The troubled movie star Mel Gibson failed to show up at the press conference for The Beaver, Jodie Foster's oddball film, which screened at the festival yesterday. That was hardly a surprise, given the controversy that has dogged him over his private life and his alleged anti-Semitism.
Foster, who co-stars with him, defended the actor (who appeared later in the day for the official screening) gamely enough. And the Cannes audience at the press screening gave the film a warm-enough reception.
But it is clear Gibson's rehabilitation is far from complete. The Beaver has done atrocious business in the United States and its international prospects look patchy. In the film, Gibson plays Walter Black, a "hopelessly depressed individual". He is CEO of a faltering toy company. When we first encounter him, he is near-catatonic and estranged from his wife (Foster) and two sons. Walter tries and fails to commit suicide – and that is the point at which the film enters the realm of the bizarre.
He starts wearing a beaver glove puppet that he has rescued from a skip. This puppet takes on a life of its own and Gibson speaks through it, affecting a London accent which sounds suspiciously like Michael Caine. Gradually, thanks to the beaver, Walter seems to shake off his depression. He re-engages with his family and helps his struggling toy company stave off bankruptcy.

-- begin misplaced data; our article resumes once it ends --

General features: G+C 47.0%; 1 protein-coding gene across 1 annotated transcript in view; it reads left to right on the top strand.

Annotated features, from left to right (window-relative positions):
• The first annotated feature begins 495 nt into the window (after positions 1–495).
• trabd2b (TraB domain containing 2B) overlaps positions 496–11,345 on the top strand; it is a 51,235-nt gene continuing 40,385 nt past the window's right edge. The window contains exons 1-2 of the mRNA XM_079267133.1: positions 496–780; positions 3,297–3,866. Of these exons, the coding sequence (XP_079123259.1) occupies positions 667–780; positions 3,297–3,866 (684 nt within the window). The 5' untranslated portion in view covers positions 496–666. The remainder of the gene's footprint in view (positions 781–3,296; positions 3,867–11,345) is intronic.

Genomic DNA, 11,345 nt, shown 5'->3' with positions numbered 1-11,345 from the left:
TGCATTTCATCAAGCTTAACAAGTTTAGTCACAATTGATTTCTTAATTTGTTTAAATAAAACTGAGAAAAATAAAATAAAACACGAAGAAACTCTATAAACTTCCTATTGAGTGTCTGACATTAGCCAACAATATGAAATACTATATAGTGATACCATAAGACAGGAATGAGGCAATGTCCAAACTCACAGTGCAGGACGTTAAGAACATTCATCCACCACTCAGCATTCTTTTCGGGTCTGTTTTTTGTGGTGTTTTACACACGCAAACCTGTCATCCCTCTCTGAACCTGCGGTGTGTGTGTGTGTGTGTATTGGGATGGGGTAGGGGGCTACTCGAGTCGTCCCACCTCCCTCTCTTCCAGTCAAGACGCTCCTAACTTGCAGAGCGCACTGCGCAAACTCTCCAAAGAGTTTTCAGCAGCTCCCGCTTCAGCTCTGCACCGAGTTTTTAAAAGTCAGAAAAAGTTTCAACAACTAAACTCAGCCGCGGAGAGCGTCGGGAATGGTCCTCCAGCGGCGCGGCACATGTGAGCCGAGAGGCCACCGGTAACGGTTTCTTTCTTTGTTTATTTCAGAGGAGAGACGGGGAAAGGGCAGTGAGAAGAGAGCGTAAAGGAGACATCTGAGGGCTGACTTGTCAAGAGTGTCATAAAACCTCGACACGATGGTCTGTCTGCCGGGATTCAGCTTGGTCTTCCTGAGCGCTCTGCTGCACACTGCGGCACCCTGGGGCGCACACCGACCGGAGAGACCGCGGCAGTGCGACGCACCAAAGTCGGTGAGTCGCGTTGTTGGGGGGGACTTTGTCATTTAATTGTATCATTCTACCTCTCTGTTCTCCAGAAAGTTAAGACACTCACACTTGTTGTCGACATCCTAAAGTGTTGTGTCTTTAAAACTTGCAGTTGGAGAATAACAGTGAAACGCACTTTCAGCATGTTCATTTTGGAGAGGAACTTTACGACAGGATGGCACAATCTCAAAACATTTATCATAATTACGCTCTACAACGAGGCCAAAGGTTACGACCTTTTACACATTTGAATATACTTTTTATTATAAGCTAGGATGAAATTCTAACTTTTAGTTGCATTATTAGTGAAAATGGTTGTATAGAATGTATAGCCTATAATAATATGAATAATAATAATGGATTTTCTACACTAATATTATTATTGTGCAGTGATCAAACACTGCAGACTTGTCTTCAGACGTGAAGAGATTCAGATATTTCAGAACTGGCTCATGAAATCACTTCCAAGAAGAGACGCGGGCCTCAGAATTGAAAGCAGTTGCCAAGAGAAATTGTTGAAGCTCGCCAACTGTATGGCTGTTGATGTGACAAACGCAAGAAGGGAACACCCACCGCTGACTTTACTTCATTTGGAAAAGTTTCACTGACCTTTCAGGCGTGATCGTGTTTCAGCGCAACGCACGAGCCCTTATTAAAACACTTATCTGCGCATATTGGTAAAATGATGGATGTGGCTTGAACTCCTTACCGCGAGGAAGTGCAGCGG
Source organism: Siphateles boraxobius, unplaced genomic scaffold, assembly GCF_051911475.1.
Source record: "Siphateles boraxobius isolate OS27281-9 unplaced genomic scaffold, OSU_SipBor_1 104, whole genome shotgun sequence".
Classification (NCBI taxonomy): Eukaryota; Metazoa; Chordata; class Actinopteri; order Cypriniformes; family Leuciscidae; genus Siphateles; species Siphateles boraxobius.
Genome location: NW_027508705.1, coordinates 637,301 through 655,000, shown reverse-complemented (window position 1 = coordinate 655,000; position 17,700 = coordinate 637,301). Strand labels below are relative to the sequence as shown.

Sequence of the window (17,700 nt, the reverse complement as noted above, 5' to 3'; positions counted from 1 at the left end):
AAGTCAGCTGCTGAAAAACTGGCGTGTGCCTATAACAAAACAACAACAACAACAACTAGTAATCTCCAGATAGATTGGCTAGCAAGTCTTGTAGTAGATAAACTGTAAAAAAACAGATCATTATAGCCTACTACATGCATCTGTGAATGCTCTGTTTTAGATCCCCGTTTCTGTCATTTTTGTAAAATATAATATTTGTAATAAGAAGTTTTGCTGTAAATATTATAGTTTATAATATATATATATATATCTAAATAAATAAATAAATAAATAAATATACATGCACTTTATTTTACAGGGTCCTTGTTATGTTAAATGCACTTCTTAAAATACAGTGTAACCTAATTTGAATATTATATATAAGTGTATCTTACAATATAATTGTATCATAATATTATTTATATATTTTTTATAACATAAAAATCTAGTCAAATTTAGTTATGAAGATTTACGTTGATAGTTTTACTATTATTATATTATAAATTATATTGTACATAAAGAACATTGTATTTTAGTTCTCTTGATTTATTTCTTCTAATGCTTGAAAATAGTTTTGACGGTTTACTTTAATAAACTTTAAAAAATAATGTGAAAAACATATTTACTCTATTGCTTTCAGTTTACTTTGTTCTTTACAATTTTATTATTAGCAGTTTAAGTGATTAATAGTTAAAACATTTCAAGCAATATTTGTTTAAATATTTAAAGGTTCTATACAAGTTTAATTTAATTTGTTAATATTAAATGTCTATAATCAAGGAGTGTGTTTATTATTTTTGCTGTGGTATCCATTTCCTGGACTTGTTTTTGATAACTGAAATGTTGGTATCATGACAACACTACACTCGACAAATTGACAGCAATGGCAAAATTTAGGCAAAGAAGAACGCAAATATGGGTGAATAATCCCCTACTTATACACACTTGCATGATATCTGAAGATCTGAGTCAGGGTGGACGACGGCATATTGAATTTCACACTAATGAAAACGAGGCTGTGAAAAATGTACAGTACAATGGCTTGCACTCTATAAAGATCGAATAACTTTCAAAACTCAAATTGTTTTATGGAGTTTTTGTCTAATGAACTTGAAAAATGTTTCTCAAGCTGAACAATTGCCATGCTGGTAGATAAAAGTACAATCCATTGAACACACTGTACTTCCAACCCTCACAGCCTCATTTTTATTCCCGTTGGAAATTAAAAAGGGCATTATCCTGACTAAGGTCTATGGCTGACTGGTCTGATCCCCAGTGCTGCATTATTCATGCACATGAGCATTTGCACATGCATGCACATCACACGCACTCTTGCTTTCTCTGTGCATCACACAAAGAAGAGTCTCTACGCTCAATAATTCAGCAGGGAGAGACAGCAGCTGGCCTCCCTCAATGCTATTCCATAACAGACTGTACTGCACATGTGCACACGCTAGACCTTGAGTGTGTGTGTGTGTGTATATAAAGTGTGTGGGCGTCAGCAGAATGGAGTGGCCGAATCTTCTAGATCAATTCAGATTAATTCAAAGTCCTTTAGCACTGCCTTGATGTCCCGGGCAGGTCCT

Walter is an apt character for Gibson to play at this stage of his career. Like Walter, the Australian actor is in a dark place – at least as far as his career is concerned. He, too, needs to reach out to a public which is beginning to shun him. Gibson does not give a bad performance. In his own morose way, he is very effective at portraying a depressed white-collar businessman whose life is unravelling around him. The problem is Gibson has no lightness and no charm. An added problem is that Foster's movie is caught in a netherworld between comedy and dark, dysfunctional family drama. We never know whether she is trying to make us laugh or provide us with a case study of mental illness.
Kyle Killen's screenplay pulls in opposing directions, flirting with whimsy one moment, careering close to tragedy the next and then even touching on horror-movie conventions with one bloody scene in the final reel. It is never made clear what provoked Walter's depression or why he has fallen out with his teenage son Porter (Anton Yelchin).
Foster has a thankless role as Walter's long-suffering wife. It cannot be much fun being upstaged by a glove puppet. The increasingly annoying beaver at the end of Gibson's arm dominates every scene in which it appears. The richest part of the movie deals with Porter's courtship of a high school cheerleader (played by Jennifer Lawrence from Winter's Bone). But their scenes play like something out of a different film.
For all his recent travails, Gibson remains a formidable film-maker (Apocalypto was a tour de force) and a strong screen presence. He is simply not right for his role here, which is one key reason why The Beaver will struggle to burrow into audiences' affections.